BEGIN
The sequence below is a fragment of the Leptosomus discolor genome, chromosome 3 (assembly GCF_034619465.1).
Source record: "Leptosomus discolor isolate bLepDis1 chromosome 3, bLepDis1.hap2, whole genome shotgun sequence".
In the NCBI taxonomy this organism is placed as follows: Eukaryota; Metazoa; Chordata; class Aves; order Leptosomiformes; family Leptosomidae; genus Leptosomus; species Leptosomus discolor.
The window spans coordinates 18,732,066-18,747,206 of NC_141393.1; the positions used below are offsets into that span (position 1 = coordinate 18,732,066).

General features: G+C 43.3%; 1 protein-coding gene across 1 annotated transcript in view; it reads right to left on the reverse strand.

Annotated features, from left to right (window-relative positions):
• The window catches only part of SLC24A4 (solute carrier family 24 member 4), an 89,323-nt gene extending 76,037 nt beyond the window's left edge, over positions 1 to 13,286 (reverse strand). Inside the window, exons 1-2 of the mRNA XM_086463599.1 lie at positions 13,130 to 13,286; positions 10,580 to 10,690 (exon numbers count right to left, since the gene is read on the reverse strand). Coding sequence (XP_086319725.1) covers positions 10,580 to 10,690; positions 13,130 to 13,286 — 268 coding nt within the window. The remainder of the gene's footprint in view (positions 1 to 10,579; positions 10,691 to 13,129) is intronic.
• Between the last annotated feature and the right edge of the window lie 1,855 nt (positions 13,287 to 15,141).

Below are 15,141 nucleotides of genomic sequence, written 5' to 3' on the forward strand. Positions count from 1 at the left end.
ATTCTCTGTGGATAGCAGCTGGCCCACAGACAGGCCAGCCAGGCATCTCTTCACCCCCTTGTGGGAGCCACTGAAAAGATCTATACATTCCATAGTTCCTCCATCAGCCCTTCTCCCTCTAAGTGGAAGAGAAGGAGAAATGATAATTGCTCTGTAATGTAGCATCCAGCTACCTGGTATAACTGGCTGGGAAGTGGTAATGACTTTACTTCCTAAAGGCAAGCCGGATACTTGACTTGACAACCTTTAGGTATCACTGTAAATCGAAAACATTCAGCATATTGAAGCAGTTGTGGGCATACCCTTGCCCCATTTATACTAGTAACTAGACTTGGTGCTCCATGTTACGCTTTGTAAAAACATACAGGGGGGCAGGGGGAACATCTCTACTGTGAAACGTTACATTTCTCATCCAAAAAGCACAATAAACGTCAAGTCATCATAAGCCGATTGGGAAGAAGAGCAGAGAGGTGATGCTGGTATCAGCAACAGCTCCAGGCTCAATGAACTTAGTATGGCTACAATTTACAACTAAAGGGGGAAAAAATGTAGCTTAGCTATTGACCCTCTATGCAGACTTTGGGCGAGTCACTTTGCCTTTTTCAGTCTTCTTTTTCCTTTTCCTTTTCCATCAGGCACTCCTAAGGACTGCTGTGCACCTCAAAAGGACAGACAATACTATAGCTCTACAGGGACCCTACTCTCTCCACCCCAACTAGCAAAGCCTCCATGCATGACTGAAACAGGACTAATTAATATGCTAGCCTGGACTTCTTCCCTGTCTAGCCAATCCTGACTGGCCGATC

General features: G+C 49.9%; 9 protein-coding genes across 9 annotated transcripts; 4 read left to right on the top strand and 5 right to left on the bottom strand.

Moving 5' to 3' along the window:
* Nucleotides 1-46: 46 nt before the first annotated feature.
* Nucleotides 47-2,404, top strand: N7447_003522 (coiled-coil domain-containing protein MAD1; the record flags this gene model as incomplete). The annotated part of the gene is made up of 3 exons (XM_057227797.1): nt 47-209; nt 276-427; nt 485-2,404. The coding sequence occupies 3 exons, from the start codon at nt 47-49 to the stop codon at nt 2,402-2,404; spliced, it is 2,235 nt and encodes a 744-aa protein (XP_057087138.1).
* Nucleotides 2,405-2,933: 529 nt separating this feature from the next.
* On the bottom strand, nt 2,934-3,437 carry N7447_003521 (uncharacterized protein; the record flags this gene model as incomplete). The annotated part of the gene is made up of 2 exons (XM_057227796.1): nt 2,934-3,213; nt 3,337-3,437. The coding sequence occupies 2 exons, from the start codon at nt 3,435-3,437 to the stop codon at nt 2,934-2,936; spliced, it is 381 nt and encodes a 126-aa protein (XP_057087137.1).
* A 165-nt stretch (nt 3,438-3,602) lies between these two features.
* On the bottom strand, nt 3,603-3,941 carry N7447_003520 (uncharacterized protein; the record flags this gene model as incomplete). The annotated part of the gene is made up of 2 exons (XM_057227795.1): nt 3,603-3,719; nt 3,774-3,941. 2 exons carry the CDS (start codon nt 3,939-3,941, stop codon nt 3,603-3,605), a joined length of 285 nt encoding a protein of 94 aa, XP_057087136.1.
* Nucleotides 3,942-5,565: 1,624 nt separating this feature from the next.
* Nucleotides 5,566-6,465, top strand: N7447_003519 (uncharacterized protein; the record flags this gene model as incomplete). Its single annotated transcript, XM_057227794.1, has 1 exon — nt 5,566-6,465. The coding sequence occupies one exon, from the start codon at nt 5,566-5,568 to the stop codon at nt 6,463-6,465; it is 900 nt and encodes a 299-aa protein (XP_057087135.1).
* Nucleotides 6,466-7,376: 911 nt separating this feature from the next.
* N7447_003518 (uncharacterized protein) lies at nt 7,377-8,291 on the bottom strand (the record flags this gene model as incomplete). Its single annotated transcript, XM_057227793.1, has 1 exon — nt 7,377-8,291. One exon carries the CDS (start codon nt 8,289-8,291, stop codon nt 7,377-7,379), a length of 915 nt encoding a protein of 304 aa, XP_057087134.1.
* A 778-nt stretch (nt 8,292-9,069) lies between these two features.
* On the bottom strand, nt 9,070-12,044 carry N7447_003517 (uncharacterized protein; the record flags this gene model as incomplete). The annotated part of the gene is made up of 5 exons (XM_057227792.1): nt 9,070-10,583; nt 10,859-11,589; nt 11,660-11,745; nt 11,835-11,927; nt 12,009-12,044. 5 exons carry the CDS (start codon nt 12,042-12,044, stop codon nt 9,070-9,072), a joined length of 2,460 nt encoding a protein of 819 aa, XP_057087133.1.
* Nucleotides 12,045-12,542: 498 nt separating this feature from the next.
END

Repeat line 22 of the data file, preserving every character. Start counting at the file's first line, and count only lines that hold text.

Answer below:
* N7447_003518 (uncharacterized protein) lies at nt 7,377-8,291 on the bottom strand (the record flags this gene model as incomplete). Its single annotated transcript, XM_057227793.1, has 1 exon — nt 7,377-8,291. One exon carries the CDS (start codon nt 8,289-8,291, stop codon nt 7,377-7,379), a length of 915 nt encoding a protein of 304 aa, XP_057087134.1.